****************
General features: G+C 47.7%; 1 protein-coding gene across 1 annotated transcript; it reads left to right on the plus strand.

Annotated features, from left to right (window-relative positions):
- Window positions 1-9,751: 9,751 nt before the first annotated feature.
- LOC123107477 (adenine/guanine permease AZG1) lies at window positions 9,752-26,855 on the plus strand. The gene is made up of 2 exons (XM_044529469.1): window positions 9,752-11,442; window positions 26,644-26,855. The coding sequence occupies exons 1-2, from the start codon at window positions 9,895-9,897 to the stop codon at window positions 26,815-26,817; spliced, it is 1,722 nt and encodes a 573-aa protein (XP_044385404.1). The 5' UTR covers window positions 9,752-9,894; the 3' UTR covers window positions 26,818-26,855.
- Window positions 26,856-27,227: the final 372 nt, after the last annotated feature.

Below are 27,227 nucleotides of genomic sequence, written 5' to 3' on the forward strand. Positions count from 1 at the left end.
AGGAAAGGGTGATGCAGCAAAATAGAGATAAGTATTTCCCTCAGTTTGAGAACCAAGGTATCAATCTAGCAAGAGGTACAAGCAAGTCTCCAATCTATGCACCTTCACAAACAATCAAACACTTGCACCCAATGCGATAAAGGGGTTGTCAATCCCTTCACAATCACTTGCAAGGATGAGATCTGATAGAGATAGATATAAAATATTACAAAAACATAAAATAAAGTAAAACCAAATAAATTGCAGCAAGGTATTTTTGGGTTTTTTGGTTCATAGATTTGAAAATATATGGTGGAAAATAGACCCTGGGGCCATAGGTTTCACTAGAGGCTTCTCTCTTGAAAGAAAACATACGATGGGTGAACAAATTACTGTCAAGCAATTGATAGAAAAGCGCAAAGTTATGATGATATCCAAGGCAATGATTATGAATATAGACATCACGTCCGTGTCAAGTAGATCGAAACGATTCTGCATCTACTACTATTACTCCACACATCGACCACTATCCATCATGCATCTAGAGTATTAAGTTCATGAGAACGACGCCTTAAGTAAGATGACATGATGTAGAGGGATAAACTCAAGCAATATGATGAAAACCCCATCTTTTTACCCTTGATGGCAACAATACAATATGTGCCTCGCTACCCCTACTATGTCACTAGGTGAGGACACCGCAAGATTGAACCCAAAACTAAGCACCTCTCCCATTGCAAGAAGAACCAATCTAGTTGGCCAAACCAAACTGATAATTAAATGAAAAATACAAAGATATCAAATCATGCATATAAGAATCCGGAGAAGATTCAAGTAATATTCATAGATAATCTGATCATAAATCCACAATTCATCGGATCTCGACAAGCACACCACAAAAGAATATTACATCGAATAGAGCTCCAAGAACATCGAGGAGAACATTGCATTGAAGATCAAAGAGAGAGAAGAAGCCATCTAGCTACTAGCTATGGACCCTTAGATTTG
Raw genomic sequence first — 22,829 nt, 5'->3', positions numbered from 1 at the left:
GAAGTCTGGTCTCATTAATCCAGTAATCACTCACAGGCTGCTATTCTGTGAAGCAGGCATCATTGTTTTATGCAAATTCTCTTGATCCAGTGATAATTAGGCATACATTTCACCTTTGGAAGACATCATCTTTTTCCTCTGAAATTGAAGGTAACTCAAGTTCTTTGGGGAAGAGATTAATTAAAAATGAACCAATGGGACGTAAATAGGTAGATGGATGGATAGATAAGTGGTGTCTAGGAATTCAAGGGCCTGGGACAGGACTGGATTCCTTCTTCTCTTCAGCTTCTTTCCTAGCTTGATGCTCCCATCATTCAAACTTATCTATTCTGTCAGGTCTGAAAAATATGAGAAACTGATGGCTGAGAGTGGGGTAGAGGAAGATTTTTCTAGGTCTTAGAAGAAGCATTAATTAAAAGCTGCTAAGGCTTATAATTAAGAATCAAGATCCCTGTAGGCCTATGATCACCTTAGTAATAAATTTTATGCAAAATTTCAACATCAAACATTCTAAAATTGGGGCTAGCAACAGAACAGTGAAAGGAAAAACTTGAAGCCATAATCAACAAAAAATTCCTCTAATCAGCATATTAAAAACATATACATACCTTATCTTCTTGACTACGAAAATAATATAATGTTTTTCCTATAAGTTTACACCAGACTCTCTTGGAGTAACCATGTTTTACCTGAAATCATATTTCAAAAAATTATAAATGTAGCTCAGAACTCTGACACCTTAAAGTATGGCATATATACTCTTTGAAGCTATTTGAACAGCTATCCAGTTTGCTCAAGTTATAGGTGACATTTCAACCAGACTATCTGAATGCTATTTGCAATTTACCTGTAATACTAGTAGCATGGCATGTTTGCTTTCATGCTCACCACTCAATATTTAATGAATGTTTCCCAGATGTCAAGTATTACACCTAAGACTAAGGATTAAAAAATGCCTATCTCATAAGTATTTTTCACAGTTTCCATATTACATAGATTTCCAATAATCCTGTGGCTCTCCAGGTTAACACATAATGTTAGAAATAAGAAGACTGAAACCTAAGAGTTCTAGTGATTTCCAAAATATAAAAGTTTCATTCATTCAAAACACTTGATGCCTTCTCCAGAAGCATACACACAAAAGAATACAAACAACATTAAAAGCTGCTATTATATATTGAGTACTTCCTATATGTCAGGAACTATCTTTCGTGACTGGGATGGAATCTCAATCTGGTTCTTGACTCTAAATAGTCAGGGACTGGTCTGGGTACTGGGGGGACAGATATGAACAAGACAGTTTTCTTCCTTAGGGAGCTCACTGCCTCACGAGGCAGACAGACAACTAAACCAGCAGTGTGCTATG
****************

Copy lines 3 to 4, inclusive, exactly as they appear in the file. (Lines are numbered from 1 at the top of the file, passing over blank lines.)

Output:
- Window positions 1-9,751: 9,751 nt before the first annotated feature.
- LOC123107477 (adenine/guanine permease AZG1) lies at window positions 9,752-26,855 on the plus strand. The gene is made up of 2 exons (XM_044529469.1): window positions 9,752-11,442; window positions 26,644-26,855. The coding sequence occupies exons 1-2, from the start codon at window positions 9,895-9,897 to the stop codon at window positions 26,815-26,817; spliced, it is 1,722 nt and encodes a 573-aa protein (XP_044385404.1). The 5' UTR covers window positions 9,752-9,894; the 3' UTR covers window positions 26,818-26,855.